It’s 2023 and it’s no secret that social media and technology use has a big effect on our society. Everyday, hundreds and thousands of users are getting onto social media apps and are engaging with each other from all over the world.
These apps provide a new level of social activity that gives users the ability to communicate and almost place themselves anywhere in the world to catch up with recent news and posts from their favorite celebrities, or even people that they just admire and follow.
We have even seen the evolution of technology in our school system across the country. Schools give students laptops for the school year that they are able to take home, replacing traditional textbooks and papers.
This has made the ability to do zoom sessions, tutoring, online assignments, and programs easier to navigate and function. This has led to an increase in teenage users on different social media apps and discords.
In today’s society, almost everyone is connected in a technical or a social way. Cell phones moving at faster speed and providing features such as FaceTime gives teens and young adults the ability to video call anyone around the world. Social media such as Twitter and Instagram give young teens and adults the ability to see updated news in seconds along with recent pictures and videos posted.
Many people around the world, though, feel like social media places a downfall in many different parts of our everyday lives. There is plenty of research that details what exactly social media and technology does to our mind and bodies. One of the studies details how reducing social media use significantly improves body image in teens and young adults.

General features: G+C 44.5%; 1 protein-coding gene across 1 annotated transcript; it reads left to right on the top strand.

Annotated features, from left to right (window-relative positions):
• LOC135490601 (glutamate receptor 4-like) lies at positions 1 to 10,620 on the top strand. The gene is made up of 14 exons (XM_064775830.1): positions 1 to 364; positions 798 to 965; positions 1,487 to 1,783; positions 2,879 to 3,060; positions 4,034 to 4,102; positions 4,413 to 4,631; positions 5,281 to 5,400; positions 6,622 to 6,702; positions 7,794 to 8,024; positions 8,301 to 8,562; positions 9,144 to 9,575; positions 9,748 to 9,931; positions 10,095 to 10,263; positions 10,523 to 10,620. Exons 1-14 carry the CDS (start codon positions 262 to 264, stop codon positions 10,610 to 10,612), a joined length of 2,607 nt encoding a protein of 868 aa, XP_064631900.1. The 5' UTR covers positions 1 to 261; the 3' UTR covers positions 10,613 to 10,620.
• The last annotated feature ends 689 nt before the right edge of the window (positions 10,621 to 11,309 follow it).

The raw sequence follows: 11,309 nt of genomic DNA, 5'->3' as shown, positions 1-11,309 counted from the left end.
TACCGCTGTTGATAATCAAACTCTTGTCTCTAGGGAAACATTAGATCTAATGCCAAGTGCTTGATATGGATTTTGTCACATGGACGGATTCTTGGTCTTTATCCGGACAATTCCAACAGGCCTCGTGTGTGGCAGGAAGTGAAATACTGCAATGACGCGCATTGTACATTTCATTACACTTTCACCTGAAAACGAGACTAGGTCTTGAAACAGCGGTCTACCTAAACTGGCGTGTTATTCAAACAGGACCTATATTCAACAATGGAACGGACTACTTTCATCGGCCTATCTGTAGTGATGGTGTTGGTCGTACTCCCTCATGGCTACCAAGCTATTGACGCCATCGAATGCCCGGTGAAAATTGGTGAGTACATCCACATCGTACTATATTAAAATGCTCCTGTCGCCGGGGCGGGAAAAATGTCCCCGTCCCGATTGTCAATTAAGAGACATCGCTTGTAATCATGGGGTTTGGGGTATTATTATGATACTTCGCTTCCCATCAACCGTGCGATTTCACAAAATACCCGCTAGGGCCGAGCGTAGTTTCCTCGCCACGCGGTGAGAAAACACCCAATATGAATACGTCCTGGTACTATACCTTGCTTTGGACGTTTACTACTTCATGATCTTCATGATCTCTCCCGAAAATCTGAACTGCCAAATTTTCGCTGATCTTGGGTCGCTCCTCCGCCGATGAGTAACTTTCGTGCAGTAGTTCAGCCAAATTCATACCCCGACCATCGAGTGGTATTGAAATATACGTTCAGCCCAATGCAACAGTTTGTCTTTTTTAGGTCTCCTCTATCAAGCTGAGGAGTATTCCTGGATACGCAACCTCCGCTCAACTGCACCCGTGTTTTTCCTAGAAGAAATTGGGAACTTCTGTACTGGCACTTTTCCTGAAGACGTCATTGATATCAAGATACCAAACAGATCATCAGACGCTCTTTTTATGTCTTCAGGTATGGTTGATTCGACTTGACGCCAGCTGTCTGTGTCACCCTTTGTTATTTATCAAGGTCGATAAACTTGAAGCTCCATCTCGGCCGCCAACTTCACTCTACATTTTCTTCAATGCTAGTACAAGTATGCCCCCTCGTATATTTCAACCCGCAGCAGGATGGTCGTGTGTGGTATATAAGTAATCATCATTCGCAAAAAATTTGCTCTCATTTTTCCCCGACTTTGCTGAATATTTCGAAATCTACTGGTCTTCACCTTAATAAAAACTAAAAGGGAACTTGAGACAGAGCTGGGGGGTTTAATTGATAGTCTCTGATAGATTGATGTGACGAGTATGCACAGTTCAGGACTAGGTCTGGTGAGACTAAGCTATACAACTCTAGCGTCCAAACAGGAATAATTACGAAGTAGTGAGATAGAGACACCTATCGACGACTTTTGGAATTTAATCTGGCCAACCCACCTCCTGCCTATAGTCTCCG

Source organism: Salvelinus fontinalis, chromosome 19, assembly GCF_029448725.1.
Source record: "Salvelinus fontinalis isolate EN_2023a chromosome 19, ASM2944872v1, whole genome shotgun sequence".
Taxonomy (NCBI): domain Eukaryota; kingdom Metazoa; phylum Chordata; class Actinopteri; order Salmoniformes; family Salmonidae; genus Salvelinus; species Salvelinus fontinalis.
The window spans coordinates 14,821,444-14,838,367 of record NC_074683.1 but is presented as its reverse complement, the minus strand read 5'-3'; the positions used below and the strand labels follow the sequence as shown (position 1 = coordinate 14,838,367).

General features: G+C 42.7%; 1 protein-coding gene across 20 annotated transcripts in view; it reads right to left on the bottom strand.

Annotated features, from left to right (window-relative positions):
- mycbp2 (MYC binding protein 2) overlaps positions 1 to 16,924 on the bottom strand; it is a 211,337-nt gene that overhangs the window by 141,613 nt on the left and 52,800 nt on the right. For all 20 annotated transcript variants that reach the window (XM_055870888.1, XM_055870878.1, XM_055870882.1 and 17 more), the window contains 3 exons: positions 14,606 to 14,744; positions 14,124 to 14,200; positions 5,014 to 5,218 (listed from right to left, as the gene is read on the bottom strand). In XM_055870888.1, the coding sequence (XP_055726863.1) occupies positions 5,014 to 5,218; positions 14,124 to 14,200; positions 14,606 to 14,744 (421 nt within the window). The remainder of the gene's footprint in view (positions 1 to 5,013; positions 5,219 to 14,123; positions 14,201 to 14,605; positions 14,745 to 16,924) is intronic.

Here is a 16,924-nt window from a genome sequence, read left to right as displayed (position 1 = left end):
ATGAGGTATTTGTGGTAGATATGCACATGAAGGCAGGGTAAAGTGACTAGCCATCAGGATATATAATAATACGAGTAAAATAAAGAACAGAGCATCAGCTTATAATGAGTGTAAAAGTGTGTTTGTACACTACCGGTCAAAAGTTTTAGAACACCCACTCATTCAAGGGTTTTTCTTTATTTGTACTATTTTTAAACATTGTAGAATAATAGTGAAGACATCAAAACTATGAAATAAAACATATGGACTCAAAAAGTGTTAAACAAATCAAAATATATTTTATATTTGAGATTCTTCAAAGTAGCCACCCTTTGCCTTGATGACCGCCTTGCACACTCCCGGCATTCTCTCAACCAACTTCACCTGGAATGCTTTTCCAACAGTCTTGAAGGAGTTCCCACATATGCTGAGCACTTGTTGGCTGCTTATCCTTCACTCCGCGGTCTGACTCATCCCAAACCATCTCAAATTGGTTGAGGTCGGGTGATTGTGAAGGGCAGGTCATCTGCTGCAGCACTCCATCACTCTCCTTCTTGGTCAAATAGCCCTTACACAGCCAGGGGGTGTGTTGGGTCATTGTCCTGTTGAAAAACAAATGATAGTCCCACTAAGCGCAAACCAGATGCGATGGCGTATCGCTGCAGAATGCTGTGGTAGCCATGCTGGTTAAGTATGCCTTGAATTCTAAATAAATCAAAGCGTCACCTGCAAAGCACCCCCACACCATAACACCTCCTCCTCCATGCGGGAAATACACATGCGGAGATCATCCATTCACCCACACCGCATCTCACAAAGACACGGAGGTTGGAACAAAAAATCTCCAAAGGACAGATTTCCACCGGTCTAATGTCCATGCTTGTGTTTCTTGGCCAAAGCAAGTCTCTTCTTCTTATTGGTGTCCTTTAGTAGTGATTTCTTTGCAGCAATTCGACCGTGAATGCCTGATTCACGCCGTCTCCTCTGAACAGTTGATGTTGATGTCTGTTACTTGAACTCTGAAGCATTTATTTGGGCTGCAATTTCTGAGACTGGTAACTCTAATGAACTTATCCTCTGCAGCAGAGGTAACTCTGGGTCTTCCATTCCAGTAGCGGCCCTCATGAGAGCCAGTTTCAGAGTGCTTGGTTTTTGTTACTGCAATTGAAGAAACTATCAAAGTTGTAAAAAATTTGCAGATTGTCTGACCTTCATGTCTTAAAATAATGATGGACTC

According to research and studies published by the American Psychological Association, teenagers and young adults who cut down on technology and social media use by 50 percent, saw significant improvement in their weight, emotions, and overall appearance compared to their peers who continued to use social media and technology at a normal rate.
Lead author Gary Goldfield, PhD, of Children’s Hospital of Eastern Ontario Research Institute stated: “Youth are spending, on average, between six to eight hours per day on screens, much of it on social media. Social media can expose users to hundreds or even thousands of images and photos every day, including those of celebrities and fashion or fitness models, which we know leads to an internalization of beauty ideals that are unattainable for almost everyone, resulting in greater dissatisfaction with body weight and shape.”
It’s no secret that we see these results in our everyday lifestyle. There have been many businesses and corporations, who have been advocates for kids to practice more physical health activities. For example, Nickelodeon implemented a segment within their broadcast that encourages children to go outside and play until their shows return.
Researchers and scientists are not saying to do away with technology and social media all together, but to help balance it, so that kids and young teenagers are affected as much. One step at a time we could help shape the future and use better health practices for our children and young teenagers.